Merry Christmas, or happy winter solstice celebration, whichever you prefer, if you have a preference and if you observe a holiday.

This post is a day late because I was very lazy yesterday. I watched the Steelers shut out their opponent, instead of working on this post. Afterwards, I just puttered around the house.

I expect to be having dinner with friends this evening, but I’ve decided to make up for yesterday even though it’s Christmas, and do what I should have done yesterday.

Last weekend and during the week, mathematically…

I continued working on a 2nd example of polynomial regression. As I said before, it is a juicier example than I originally realized. That’s still true, even though I found a typo in my Mathematica commands and the computational results are nicer than I had thought. Nevertheless, I think this will be an illuminating example.

It’s also complicated enough that it will span three posts. I was having trouble keeping track of all the things I had done – which is a clear and powerful signal that I have done too much for one post.

I am amused to see that on Dec 3 I said I had “2 small examples of multicollinearity when we try to fit polynomials to data”. Well, they are small – the second one, yet to come, has only 8 observations – but I will not try to cram the discussion and computations into one post.

I’ve also tracked down three – not just one – quantitative illustrations of the Higgs mechanism in three of my books. My situation, however, is that while I can follow the mathematics… I cannot justify the mathematics. I still might decide to post one of these illustrations, even before I understand it, just because it is so darned interesting and timely. After all, the Higgs particle is what gives their mass to all the other particles that have mass. Way cool, huh?

My undergraduate alter ego hasn’t done any more circuit theory; my perpetual student has picked up linear programming again… reading instead of trying to compute… but I’m getting an itch to start computing, of course.

Now let me show you the generalized Stokes’ theorem. It subsumes more familiar equations – from undergraduate physics – involving the gradient, curl, and divergence of vector fields. They can all be replaced by one equation – and a geek should know that.

Let me begin by reminding you (you who have had electromagnetism in college) of the divergence theorem… also called Gauss’ theorem. In words, as applied to electromagnetism, it said that the flux of the electric field through the surface S of a volume V was proportional to the charge contained in the volume:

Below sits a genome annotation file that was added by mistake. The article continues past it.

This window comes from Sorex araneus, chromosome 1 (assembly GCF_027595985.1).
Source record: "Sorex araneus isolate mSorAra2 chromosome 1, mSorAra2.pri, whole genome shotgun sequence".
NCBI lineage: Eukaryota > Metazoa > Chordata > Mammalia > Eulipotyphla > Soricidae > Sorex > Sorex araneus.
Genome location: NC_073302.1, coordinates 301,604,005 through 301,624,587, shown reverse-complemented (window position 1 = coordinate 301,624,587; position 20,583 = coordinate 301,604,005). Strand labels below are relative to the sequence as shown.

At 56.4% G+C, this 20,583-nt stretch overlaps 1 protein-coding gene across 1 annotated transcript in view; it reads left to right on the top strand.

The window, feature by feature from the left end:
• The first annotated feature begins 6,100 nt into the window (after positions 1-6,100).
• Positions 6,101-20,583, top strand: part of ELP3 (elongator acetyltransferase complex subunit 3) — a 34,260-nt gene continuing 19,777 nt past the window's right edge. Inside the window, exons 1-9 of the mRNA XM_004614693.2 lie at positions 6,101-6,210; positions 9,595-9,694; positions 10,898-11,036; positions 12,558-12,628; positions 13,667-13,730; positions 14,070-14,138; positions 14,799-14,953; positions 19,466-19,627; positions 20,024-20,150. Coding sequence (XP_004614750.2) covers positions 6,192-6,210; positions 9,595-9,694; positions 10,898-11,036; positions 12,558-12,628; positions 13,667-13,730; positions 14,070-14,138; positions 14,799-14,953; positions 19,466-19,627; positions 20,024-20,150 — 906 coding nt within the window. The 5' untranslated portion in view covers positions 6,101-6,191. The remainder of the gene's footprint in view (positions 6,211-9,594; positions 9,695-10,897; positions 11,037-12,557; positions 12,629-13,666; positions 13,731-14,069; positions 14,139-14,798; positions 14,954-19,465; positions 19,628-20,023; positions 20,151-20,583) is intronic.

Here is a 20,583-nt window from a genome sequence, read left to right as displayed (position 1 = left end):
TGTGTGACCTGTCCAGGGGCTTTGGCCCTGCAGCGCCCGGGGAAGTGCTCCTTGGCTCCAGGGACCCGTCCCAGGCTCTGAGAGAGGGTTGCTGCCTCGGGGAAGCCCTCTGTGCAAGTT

.

The mathematical statement, however, is that the integral over the surface of the (normal component of the) electric field is equal to the integral of the divergence of the electric field over the volume bounded by the surface:

.

The Maxwell’s equation

says that those two right-hand-sides are equal. That equality is what gets the usual electromagnetic statement from the general math statement.

Then there is Faraday’s Law of Induction: the rate of change of the magnetic flux through an area A is proportional to the induced electromotive force along the curve C bounding the area:

.

(A changing magnetic field generates a voltage drop, which generates a current.)

The mathematical equation (Stokes Theorem, Green’s Theorem) is that

.

and we get from the math to the physics using the Maxwell’s equation

.

Finally, there are two similar equations, one of which I hope we take utterly for granted after freshman calculus. That one is the Fundamental Theorem of Integral Calculus:

.

The other is a generalization of that from the interval [a,b] to a curve C:

.

(Some of you have been using that last equation since high school… you didn’t do the integral over the given path, you used a simpler path for which the potential difference was obvious: the change in gravitational potential energy is independent of the path taken; whether something travels down a playground slide or gets dropped straight down from the top of the slide, it hits the ground with the same speed.)

What do all these equations have in common?

One integral in n-dimensions, and the other integral in (n-1)-dimensions. We had a volume and the surface bounding it; an area and the curve bounding it; an interval and the endpoints bounding it; a curve and the endpoints bounding it. On the one side we had a function, and on the other some differential operator applied to it.

The generalized Stokes’ Theorem is written

.

is the boundary of the “manifold” M – where the term manifold encompasses intervals, paths, areas, volumes, and on to higher dimensions; and d is the exterior derivative of the form – where a “form” encompasses anything we can integrate over.

Depending on turns out to be the ordinary derivative, the gradient, the curl, or the divergence.

As with most of my growing list of things a geek should know about mathematics, it isn’t just an equation or four – it’s that little extra. In this case, I think a geek should know the generalized Stokes theorem – not just its special cases.

That is, the equations

are all special cases of

.

## Leave a Reply